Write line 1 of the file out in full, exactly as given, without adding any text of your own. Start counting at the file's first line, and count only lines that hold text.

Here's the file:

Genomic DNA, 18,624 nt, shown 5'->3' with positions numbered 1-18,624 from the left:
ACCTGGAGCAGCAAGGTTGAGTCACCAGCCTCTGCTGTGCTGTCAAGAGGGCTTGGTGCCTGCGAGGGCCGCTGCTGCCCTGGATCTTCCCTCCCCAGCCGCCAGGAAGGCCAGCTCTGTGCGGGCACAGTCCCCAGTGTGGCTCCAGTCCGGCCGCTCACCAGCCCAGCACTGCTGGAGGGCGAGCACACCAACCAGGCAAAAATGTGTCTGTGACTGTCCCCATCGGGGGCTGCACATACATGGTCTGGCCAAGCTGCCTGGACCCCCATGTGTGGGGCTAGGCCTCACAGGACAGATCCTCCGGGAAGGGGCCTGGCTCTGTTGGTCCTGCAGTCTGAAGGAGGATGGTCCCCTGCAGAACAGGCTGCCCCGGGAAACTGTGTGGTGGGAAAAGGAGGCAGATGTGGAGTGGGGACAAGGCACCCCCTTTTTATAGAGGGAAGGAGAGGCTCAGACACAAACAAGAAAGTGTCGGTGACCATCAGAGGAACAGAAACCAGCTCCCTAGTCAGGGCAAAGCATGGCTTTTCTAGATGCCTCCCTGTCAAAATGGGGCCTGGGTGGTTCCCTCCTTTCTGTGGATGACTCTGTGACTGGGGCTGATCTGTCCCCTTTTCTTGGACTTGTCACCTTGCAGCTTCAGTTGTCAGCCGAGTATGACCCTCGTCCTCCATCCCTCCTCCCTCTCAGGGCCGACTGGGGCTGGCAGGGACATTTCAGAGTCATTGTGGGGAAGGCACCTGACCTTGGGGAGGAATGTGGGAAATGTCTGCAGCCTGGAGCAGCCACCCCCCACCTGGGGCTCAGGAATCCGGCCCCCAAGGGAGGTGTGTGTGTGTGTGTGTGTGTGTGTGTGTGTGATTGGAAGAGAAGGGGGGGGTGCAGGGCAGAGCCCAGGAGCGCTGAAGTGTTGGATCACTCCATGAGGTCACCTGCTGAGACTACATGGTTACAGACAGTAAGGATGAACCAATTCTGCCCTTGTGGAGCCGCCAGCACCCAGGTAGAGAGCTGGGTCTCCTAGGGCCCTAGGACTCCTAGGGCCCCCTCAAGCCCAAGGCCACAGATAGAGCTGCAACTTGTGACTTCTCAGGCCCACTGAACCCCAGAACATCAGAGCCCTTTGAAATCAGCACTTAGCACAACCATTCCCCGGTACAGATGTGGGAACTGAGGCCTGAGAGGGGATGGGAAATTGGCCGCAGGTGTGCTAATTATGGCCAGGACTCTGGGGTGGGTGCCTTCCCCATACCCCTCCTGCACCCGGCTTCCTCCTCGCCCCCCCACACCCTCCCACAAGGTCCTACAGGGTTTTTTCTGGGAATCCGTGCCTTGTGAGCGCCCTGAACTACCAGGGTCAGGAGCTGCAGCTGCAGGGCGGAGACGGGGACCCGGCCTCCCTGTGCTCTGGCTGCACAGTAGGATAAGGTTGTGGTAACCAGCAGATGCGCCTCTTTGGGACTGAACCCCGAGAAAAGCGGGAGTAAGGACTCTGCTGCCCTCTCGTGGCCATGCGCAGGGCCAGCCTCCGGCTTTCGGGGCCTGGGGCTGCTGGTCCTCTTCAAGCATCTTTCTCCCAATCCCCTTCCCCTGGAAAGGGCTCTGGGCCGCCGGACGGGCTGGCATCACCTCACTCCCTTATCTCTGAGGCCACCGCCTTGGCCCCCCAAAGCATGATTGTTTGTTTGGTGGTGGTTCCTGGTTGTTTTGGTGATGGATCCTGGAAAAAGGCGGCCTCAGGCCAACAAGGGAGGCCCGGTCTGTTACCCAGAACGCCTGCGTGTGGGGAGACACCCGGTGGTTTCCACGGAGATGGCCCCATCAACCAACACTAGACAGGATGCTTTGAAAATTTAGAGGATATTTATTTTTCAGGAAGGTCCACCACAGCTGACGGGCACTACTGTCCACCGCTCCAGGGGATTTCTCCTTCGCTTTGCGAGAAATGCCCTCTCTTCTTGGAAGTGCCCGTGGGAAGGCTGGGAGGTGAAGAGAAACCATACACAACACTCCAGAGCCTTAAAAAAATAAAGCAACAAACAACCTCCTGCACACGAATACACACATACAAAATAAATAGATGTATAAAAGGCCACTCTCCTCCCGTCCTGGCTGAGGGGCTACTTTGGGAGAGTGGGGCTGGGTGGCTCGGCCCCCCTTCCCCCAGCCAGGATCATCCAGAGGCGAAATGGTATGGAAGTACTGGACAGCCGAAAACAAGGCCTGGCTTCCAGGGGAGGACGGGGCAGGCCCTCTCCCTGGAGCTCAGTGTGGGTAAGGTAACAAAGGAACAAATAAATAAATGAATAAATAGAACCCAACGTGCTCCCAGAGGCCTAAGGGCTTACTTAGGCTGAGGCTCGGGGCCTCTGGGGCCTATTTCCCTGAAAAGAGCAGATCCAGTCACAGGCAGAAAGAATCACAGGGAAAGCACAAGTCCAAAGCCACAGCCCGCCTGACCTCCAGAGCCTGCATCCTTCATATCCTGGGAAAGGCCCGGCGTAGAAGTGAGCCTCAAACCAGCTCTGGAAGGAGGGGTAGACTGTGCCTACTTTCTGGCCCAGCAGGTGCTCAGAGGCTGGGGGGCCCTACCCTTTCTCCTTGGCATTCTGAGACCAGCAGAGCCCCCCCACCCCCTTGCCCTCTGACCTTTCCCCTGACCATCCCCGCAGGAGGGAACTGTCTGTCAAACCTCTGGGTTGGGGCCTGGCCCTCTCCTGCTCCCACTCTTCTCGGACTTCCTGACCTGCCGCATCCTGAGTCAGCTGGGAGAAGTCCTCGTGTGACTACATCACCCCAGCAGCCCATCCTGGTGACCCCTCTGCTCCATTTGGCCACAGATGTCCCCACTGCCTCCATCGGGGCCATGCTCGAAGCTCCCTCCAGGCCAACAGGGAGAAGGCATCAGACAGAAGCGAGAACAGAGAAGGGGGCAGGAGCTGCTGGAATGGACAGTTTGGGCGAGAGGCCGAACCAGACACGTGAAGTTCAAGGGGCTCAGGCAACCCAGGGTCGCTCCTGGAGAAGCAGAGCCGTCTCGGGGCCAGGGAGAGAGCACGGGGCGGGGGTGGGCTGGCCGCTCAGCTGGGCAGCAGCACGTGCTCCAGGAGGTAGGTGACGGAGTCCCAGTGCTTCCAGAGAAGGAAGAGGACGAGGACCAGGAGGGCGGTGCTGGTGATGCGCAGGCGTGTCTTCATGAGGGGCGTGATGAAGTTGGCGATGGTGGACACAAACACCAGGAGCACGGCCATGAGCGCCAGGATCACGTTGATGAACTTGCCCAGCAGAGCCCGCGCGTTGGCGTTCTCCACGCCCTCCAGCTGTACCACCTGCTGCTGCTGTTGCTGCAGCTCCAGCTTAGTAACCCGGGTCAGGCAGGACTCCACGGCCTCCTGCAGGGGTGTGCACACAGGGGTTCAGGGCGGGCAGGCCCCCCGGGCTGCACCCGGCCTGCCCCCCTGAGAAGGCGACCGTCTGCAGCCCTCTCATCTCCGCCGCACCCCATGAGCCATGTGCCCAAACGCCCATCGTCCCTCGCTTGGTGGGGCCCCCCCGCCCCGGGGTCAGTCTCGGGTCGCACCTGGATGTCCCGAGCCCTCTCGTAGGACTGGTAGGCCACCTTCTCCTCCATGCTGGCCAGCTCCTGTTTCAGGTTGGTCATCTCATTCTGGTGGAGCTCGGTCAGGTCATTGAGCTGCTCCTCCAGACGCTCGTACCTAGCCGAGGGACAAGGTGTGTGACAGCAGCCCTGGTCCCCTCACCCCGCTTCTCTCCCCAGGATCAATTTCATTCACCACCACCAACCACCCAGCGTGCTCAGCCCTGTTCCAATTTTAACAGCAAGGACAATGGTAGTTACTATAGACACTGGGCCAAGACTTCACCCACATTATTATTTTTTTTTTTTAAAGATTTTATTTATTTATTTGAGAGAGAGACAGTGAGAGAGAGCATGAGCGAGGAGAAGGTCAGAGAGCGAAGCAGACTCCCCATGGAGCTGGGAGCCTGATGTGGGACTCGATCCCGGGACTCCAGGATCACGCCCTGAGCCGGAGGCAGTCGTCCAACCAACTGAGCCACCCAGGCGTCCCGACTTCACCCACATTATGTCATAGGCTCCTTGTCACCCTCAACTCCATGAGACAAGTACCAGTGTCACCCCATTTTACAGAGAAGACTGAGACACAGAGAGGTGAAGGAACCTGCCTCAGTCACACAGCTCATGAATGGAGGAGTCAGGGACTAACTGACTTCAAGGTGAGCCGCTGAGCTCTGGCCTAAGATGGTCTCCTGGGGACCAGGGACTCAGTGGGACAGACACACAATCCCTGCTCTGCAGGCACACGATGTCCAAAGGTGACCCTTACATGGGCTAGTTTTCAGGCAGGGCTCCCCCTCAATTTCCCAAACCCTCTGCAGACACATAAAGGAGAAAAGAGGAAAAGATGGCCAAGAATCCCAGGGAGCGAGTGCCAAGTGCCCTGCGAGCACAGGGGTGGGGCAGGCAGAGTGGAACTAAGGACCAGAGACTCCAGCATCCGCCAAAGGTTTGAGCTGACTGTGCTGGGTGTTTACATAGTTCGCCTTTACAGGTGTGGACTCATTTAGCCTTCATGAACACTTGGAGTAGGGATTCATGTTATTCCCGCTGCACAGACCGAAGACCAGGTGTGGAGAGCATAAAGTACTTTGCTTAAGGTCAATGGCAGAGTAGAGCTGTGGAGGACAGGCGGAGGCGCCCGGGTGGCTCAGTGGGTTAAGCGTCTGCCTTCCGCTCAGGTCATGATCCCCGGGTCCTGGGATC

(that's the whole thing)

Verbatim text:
Genomic DNA, 18,624 nt, shown 5'->3' with positions numbered 1-18,624 from the left: